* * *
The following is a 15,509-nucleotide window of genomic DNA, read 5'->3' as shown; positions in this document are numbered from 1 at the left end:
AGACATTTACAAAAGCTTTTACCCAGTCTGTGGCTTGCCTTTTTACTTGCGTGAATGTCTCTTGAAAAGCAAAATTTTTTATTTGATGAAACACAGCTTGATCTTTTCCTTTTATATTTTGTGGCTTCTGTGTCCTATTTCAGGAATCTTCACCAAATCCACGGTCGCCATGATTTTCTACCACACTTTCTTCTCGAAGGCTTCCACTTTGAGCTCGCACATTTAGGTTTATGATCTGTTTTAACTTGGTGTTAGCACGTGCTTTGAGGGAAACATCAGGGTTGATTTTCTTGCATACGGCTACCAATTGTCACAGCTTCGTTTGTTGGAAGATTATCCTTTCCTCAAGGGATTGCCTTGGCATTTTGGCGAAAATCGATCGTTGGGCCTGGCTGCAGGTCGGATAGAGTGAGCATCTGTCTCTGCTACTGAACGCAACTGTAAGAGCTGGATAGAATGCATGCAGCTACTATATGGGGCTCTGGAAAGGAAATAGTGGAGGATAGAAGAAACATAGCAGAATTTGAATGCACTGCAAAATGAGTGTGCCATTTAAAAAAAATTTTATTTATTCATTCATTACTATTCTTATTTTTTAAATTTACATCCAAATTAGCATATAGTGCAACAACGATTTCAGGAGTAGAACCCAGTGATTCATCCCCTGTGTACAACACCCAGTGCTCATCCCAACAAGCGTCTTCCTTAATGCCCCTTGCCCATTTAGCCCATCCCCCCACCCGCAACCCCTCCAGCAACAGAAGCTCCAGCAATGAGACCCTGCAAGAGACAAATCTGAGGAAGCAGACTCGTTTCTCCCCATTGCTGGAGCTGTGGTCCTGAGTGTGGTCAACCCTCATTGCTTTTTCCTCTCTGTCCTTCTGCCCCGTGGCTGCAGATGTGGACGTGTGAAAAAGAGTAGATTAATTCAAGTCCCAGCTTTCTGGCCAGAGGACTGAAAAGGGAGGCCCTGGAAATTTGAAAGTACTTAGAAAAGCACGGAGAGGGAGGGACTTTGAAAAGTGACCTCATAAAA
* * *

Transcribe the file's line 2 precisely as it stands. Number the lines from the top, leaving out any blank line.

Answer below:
AGACATTTACAAAAGCTTTTACCCAGTCTGTGGCTTGCCTTTTTACTTGCGTGAATGTCTCTTGAAAAGCAAAATTTTTTATTTGATGAAACACAGCTTGATCTTTTCCTTTTATATTTTGTGGCTTCTGTGTCCTATTTCAGGAATCTTCACCAAATCCACGGTCGCCATGATTTTCTACCACACTTTCTTCTCGAAGGCTTCCACTTTGAGCTCGCACATTTAGGTTTATGATCTGTTTTAACTTGGTGTTAGCACGTGCTTTGAGGGAAACATCAGGGTTGATTTTCTTGCATACGGCTACCAATTGTCACAGCTTCGTTTGTTGGAAGATTATCCTTTCCTCAAGGGATTGCCTTGGCATTTTGGCGAAAATCGATCGTTGGGCCTGGCTGCAGGTCGGATAGAGTGAGCATCTGTCTCTGCTACTGAACGCAACTGTAAGAGCTGGATAGAATGCATGCAGCTACTATATGGGGCTCTGGAAAGGAAATAGTGGAGGATAGAAGAAACATAGCAGAATTTGAATGCACTGCAAAATGAGTGTGCCATTTAAAAAAAATTTTATTTATTCATTCATTACTATTCTTATTTTTTAAATTTACATCCAAATTAGCATATAGTGCAACAACGATTTCAGGAGTAGAACCCAGTGATTCATCCCCTGTGTACAACACCCAGTGCTCATCCCAACAAGCGTCTTCCTTAATGCCCCTTGCCCATTTAGCCCATCCCCCCACCCGCAACCCCTCCAGCAACAGAAGCTCCAGCAATGAGACCCTGCAAGAGACAAATCTGAGGAAGCAGACTCGTTTCTCCCCATTGCTGGAGCTGTGGTCCTGAGTGTGGTCAACCCTCATTGCTTTTTCCTCTCTGTCCTTCTGCCCCGTGGCTGCAGATGTGGACGTGTGAAAAAGAGTAGATTAATTCAAGTCCCAGCTTTCTGGCCAGAGGACTGAAAAGGGAGGCCCTGGAAATTTGAAAGTACTTAGAAAAGCACGGAGAGGGAGGGACTTTGAAAAGTGACCTCATAAAA